Our brain can be taught to control cravings, researchers find

August 2, 2010, Yale University

Standard therapeutic techniques decrease cravings of cigarette smokers by regulating activity in two separate but related areas of the brain, a new study led by a Yale University researcher shows.

Smokers who are taught cognitive strategies, such as thinking about the long-term consequences of smoking, show increased activity in the , an area of the associated with cognitive control and rational thought. They also show decreased activity in areas of the striatum, an area of the brain associated with drug craving and reward-seeking behavior, according to the paper published online Aug. 2 in the .

"This shows that can indeed control their cravings, they just need to be told how to do it," said Hedy Kober, assistant professor of psychiatry at the Yale School of Medicine and lead author of the paper.

Cravings are the triggers that often lead to relapse in a host of addictions, which carry a staggering economic and social cost. Cigarette smoking alone is responsible for over 400,000 deaths per year in the U.S. (more than all illicit drugs and alcohol combined). Some experts predict that substance abusers should show impairments in areas of the prefrontal cortex, which among other functions helps control emotion. But in smokers at least, this does not appear to be the case. This area of the brain showed increased activity -- and smokers reported less intense cravings -- when using cognitive strategies.

has been shown to be an effective tool in treating a variety of mental health disorders, including substance use disorders. The new study shows why this approach is effective, Kober said.

"We do not see any impairment in the prefrontal cortex, which suggests the brain is able, when prompted, to recruit control regions to reduce ," Kober said.

Related Stories

Recommended for you

Intensive behavior therapy no better than conventional support in treating teenagers with antisocial behavior

January 19, 2018
Research led by UCL has found that intensive and costly multisystemic therapy is no better than conventional therapy in treating teenagers with moderate to severe antisocial behaviour.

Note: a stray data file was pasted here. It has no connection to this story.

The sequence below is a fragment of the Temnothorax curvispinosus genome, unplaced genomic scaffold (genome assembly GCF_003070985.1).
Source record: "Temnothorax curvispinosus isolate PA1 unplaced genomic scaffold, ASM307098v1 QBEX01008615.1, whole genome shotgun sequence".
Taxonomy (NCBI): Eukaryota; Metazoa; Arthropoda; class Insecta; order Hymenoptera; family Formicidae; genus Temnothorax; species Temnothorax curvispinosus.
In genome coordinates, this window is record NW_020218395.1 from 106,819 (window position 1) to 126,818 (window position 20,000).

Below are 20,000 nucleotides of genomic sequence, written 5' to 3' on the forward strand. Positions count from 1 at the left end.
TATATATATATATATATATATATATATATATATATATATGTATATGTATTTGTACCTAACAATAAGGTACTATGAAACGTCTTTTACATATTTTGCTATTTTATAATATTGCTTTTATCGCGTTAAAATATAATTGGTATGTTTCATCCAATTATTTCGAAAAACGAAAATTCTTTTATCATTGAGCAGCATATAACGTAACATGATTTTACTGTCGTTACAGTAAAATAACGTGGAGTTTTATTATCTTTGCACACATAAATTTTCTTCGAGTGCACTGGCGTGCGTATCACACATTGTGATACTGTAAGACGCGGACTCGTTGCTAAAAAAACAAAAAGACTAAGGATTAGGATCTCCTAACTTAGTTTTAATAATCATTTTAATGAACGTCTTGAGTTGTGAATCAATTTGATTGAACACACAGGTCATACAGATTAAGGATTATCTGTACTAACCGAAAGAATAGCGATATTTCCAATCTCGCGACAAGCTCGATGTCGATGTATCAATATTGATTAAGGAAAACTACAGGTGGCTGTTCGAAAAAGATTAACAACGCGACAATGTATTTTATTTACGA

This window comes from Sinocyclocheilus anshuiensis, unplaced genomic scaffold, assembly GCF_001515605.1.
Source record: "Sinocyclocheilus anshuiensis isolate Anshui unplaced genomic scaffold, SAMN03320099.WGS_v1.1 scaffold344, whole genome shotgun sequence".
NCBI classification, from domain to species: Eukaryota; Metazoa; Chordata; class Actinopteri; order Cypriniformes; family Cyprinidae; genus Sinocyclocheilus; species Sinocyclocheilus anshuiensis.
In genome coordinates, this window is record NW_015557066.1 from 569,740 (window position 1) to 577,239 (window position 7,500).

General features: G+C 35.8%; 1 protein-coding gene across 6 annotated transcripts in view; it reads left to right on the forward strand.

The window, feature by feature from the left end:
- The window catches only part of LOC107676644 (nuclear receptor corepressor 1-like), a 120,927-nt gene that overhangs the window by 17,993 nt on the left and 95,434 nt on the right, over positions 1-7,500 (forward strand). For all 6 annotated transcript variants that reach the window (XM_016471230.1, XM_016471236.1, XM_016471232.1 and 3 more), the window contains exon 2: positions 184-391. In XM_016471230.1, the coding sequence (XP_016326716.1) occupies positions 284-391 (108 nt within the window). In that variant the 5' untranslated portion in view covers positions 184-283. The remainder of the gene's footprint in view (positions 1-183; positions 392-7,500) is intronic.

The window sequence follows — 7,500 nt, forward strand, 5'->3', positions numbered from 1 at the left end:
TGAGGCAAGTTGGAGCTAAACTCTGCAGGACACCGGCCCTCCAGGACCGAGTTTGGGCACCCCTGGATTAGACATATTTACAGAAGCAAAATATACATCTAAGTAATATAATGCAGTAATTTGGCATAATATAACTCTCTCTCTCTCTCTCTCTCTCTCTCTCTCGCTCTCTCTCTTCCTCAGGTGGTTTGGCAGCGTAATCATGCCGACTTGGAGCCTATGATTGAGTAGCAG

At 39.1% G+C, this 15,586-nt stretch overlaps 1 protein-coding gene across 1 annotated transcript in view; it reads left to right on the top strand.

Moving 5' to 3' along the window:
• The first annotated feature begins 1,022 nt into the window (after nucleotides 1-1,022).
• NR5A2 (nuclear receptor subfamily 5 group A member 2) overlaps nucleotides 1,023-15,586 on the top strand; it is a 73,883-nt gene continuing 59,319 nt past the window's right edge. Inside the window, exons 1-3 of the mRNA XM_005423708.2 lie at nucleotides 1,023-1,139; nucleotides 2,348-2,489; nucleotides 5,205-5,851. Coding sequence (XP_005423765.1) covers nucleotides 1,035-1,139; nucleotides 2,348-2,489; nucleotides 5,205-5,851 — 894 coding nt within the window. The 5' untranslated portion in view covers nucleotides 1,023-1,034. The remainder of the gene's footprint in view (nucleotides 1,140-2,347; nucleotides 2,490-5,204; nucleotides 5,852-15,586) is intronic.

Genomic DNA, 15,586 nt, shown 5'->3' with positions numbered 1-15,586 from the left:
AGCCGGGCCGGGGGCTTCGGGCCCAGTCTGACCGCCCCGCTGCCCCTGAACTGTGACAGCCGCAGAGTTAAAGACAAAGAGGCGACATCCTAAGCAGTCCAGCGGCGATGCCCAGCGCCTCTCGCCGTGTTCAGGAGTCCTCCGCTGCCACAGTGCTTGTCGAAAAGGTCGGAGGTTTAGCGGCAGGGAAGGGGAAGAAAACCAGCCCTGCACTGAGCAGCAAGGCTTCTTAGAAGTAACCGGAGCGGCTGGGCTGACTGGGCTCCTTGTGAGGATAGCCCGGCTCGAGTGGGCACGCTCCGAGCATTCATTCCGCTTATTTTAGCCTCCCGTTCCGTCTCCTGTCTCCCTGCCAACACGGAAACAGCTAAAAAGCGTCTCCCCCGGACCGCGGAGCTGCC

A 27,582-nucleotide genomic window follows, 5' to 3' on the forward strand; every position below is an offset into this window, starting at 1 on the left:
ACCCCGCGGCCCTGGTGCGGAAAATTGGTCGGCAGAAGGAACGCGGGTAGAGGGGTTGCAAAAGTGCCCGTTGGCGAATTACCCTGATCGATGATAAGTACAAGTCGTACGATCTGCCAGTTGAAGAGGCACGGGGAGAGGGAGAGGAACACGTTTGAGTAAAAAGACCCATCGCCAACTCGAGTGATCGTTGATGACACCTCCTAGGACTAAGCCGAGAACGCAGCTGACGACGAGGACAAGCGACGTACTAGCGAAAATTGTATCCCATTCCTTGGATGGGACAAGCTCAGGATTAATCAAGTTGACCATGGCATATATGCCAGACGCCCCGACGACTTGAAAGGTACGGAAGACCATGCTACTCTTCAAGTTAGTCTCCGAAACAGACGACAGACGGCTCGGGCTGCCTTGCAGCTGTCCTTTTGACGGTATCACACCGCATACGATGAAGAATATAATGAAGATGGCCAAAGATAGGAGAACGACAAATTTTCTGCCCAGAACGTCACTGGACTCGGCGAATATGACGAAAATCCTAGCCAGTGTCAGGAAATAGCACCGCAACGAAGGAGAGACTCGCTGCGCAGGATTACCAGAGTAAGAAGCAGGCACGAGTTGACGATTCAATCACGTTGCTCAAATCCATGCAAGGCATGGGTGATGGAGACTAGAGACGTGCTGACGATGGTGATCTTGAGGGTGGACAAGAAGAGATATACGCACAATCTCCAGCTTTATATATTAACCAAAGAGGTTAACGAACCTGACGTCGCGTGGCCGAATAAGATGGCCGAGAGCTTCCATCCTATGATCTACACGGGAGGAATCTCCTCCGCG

Babies' babbling betters brains, language

January 18, 2018
Babies are adept at getting what they need - including an education. New research shows that babies organize mothers' verbal responses, which promotes more effective language instruction, and infant babbling is the key.

College branding makes beer more salient to underage students

January 18, 2018
In recent years, major beer companies have tried to capitalize on the salience of students' university affiliations, unveiling marketing campaigns and products—such as "fan cans," store displays, and billboard ads—that ...

Inherited IQ can increase in early childhood

January 18, 2018
When it comes to intelligence, environment and education matter – more than we think.

Modulating molecules: Study shows oxytocin helps the brain to modulate social signals

January 17, 2018
Between sights, sounds, smells and other senses, the brain is flooded with stimuli on a moment-to-moment basis. How can it sort through the flood of information to decide what is important and what can be relegated to the ...

Baby brains help infants figure it out before they try it out

January 17, 2018
Babies often amaze their parents when they seemingly learn new skills overnight—how to walk, for example. But their brains were probably prepping for those tasks long before their first steps occurred, according to researchers.

0 comments

Please sign in to add a comment. Registration is free, and takes less than a minute. Read more

Click here to reset your password.
Sign in to get notified via email when new comments are made.